Thursday, July 07, 2005
IBM announces dual-core G5 970MP and low power G5 970FX
IBM today finally officially announced the long-rumoured dual-core G5 970MP at the 2005 Power Everywhere Forum. (Japanese press release) The chip is expected to hit 2.5 GHz and will sport a total of 2 MB L2 cache, as we had predicted. I would expect to see a quad G5 Power Mac based on this chip relatively soon (within the next 6 months).
IBM also announced a low power version of the G5 970FX, with a rated power utilization of 16 Watts at 1.6 GHz. This specification is IBM's "typical" power, which is significantly lower than its maximum power. A reasonable estimate might be that a 1.8 GHz G5 970FX could be produced with a maximum power utilization not too much higher than 30 Watts (which is appropriate for a laptop). A laptop G5 at 1.8 GHz would be in agreement with earlier predictions.
While a Power Mac based on the dual-core 970MP seems obvious, it's not so clear for a new PowerBook based on the low-power 970FX. A G5-based PowerBook would require an entirely new design, and such a machine is unlikely to be released if the switch to Intel in PowerBooks came early next year. It is possible that Apple may choose to release a speed-bumped PowerBook using the current design and the new G4 7448, which is a direct replacement for the 7447A used in current PowerBooks. In 2006 Apple could release an x86 PowerBook based on the new dual-core Pentium M Yonah to replace the G4-based PowerBooks, skipping the G5 entirely.
Thanks to M. Isobe and Xlr8yourmac.com, who first broke the 970MP and low power 970FX news.
The English press release is now available:
Momentum for Power Architecture Technology Accelerates in Japan
IBM today announced the newest member of the Power Architecture family of microprocessors -- the PowerPC 970MP. The new processor is a dual-core version of IBM's award winning PowerPC 970FX, targeted for clients who desire a low-cost, high performance, 64-bit, symmetric multiprocessing (SMP)-capable system in a small package with ranges from 1.4 to 2.5 GHz. The microprocessor also provides power-saving features that system architects can use to dynamically control the system power.
The IBM PowerPC 970MP microprocessor builds on the proven 64-bit IBM Power Architecture family and is designed for entry level servers as well as to provide new levels of performance and power management for the embedded marketplace. The increased computing density of the PowerPC 970MP brings a new level of performance to a variety of applications, from HPC clusters to demanding embedded system applications such as high performance storage, single board computer and high performance networking applications.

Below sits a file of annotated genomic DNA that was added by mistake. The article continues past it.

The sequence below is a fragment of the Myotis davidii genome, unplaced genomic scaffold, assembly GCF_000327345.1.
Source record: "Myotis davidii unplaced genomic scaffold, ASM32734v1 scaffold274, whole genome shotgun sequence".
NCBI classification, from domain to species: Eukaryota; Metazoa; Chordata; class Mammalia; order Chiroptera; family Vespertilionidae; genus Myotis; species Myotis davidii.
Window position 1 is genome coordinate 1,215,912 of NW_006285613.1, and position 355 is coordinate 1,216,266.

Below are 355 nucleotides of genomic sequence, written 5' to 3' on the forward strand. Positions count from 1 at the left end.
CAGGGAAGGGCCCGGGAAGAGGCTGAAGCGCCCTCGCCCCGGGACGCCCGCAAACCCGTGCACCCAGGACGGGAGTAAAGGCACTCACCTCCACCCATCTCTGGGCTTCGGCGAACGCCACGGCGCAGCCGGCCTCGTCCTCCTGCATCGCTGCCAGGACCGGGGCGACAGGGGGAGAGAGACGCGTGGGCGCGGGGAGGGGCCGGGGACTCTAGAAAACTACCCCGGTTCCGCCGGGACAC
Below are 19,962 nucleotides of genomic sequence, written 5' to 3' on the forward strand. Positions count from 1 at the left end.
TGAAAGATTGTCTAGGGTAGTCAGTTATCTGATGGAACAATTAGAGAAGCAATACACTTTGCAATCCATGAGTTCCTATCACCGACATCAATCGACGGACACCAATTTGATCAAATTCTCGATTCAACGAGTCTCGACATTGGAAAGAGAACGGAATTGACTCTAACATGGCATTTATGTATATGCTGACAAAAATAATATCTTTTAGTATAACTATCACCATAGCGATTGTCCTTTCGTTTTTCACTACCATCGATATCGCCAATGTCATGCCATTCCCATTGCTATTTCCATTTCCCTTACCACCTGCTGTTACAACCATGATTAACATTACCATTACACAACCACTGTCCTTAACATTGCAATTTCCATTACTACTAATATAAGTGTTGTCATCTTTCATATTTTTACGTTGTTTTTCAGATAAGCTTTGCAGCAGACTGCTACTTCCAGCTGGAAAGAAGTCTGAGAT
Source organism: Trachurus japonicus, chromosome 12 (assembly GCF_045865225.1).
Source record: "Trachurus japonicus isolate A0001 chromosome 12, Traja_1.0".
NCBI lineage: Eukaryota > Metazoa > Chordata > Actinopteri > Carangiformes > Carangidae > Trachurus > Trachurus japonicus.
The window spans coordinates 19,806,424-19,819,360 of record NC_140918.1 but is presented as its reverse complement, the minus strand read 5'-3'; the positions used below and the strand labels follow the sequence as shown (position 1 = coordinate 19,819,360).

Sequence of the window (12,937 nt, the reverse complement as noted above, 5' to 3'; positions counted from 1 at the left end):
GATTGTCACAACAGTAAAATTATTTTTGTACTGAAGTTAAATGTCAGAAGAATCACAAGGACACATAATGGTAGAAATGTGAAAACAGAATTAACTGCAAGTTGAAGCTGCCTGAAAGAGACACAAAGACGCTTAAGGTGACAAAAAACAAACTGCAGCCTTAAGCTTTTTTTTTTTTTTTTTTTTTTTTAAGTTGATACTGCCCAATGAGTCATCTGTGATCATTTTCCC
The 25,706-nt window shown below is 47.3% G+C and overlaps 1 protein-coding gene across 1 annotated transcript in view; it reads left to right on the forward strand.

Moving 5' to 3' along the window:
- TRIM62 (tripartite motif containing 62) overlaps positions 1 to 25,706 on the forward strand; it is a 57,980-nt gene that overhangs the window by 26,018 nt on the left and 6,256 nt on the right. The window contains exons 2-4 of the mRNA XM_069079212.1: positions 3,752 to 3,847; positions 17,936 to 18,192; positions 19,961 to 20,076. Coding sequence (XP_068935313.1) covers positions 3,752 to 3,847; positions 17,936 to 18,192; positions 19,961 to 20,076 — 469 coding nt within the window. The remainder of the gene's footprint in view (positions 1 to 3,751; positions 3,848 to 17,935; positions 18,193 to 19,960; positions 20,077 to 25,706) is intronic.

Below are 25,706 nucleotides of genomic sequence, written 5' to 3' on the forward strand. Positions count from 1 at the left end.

Each of the two 64-bit PowerPC 970MP cores has its own dedicated 1MB L2 cache, resulting in performance more than double that of the PowerPC 970FX. This design provides clients with a wide range of performance and power operating points that can be selected dynamically to match system processing needs. The frequency and voltage of both cores can be scaled downward to reduce the power during periods of reduced workload. For further power savings, each core can be independently placed in a power-saving state called doze, while the other core continues operation. Finally, one of the cores can be completely de-powered during periods of less stringent performance requirements.
IBM also announced today new low-power extensions to its award-winning PowerPC 970FX offering. This newest offering is targeted for clients who desire a low-cost 64-bit processor featuring high performance, a sub-20 Watt power envelope and SMP. The new offering is targeted to provide an operating power of 13W at 1.4 GHz and 16W at 1.6GHz under typical workloads. The microprocessor also provides power-saving features that system architects can use to dynamically control the system power.
The 64-bitPowerPC 970FX microprocessor builds on the proven 64-bit IBM Power Architecture family and is suited to embedded applications including imaging and networking, and provides new levels of performance and power management for the embedded marketplace. Designed to run at frequencies up to 2.7 GHz, the PowerPC 970FX includes a 512KB L2 cache, provides native 64-bit and 32-bit application compatibility and uses a high bandwidth processor bus capable of delivering up to 7.1 GB/s to keep the processor core and the SIMD/Vector engine fed with data. The processor core can dispatch five instructions per cycle, and issue one instruction per cycle to each of its ten execution units, including two fixed point, two floating point, two load store, two vector and two system units. The L1 instruction cache holds 64 KB, the L1 data cache holds 32 KB, and each processor has its own dedicated 1MB L2 cache.